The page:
The first use for a quadtree I can think of in addition to your link deals with 2D collision detection. You can find more information on Wikipedia where there is a small list (here) as well. I think a quadtree for 2D is pretty common, though, I could be wrong. A more up to date article for a quadtree terrain (though in C# but you can translate it) I found was here.
There are more advanced terrain clipping/LOD systems you can do but I don't know the exact details of them. The node based LOD found on Rastertek has worked for my needs and was pretty easy to implement. I had a simple box for each terrain node/chunk, and I just did bounding box detection to know which chunks were to be rendered. This may not have been as efficient as other techniques but I didn't have any noticeable problems.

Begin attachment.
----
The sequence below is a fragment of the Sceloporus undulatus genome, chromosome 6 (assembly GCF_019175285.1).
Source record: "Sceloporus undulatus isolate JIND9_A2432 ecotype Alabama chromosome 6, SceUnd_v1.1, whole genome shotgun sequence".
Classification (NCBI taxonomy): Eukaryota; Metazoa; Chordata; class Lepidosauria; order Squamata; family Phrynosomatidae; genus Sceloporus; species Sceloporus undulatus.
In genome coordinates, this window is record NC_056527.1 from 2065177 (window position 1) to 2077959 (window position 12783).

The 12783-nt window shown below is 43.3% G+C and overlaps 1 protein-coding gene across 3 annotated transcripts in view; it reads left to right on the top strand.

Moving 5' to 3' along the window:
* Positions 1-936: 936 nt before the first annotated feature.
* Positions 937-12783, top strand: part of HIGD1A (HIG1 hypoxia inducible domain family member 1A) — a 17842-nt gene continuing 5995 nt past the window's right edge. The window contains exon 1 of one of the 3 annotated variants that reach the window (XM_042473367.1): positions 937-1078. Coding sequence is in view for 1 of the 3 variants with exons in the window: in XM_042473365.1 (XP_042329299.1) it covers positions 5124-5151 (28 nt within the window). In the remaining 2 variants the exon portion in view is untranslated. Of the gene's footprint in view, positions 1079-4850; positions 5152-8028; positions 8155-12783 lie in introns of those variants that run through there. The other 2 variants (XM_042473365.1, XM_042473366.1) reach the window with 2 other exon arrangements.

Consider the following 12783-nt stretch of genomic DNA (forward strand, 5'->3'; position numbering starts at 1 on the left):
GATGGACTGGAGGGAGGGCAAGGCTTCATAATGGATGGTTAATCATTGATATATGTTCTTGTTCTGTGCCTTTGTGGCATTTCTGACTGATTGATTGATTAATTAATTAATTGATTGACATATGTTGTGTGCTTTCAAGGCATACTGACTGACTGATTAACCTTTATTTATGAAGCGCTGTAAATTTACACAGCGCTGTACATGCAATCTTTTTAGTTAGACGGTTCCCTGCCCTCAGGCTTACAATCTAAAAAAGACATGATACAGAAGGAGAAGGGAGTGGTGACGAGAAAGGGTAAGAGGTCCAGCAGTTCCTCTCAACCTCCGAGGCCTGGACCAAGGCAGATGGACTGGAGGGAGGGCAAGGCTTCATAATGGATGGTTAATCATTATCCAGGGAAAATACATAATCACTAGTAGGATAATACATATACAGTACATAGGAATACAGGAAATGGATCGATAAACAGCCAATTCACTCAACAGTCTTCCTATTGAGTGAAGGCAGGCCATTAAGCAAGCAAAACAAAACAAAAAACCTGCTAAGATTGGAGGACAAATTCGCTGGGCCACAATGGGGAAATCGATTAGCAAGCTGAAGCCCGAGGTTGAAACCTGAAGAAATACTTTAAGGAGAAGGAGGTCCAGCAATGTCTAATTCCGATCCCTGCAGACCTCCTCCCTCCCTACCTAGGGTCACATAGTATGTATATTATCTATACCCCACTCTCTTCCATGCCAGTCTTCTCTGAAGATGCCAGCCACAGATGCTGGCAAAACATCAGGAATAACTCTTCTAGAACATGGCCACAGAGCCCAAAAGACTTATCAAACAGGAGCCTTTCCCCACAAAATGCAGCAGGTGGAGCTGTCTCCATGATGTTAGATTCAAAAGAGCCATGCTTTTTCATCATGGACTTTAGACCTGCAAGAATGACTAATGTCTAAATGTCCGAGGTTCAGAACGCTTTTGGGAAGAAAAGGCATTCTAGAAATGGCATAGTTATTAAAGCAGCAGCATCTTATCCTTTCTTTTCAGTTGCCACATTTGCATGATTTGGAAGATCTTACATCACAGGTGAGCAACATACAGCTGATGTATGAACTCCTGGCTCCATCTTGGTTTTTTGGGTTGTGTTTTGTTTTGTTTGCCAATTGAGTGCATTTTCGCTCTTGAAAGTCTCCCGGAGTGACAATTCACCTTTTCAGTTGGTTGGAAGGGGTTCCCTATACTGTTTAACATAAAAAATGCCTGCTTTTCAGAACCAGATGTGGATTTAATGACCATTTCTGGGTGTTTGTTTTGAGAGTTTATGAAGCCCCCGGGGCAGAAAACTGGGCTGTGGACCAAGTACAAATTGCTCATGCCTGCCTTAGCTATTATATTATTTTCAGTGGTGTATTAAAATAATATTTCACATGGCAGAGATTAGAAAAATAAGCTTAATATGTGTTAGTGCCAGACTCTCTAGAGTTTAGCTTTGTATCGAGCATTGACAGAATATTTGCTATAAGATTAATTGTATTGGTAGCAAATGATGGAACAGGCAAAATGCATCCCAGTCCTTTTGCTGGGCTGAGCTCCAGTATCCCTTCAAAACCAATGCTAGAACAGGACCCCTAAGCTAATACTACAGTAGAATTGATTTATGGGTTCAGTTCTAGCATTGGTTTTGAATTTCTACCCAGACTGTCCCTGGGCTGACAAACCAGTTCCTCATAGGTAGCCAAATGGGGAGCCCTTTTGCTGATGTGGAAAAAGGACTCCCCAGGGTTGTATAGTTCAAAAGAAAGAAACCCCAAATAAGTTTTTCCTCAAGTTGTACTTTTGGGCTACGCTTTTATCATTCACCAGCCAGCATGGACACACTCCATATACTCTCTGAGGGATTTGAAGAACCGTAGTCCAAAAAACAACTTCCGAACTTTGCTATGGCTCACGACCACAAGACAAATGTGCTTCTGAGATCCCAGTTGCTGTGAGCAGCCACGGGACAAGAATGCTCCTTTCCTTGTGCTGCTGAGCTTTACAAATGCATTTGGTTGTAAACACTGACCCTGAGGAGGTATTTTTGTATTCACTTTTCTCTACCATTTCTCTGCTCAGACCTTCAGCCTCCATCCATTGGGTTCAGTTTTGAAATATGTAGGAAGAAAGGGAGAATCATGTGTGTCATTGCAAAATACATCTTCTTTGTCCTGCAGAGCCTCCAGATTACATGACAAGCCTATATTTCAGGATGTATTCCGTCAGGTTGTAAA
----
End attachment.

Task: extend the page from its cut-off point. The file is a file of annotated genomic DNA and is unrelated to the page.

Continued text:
Normals are generated when I create the terrain and I just store then inside the buffer. If the terrain isn't changing there doesn't seem to be a reason to regenerate the normals each time using a shader. In the case where my terrain changed (when using a simple brush) I just recalculated and updated the buffer.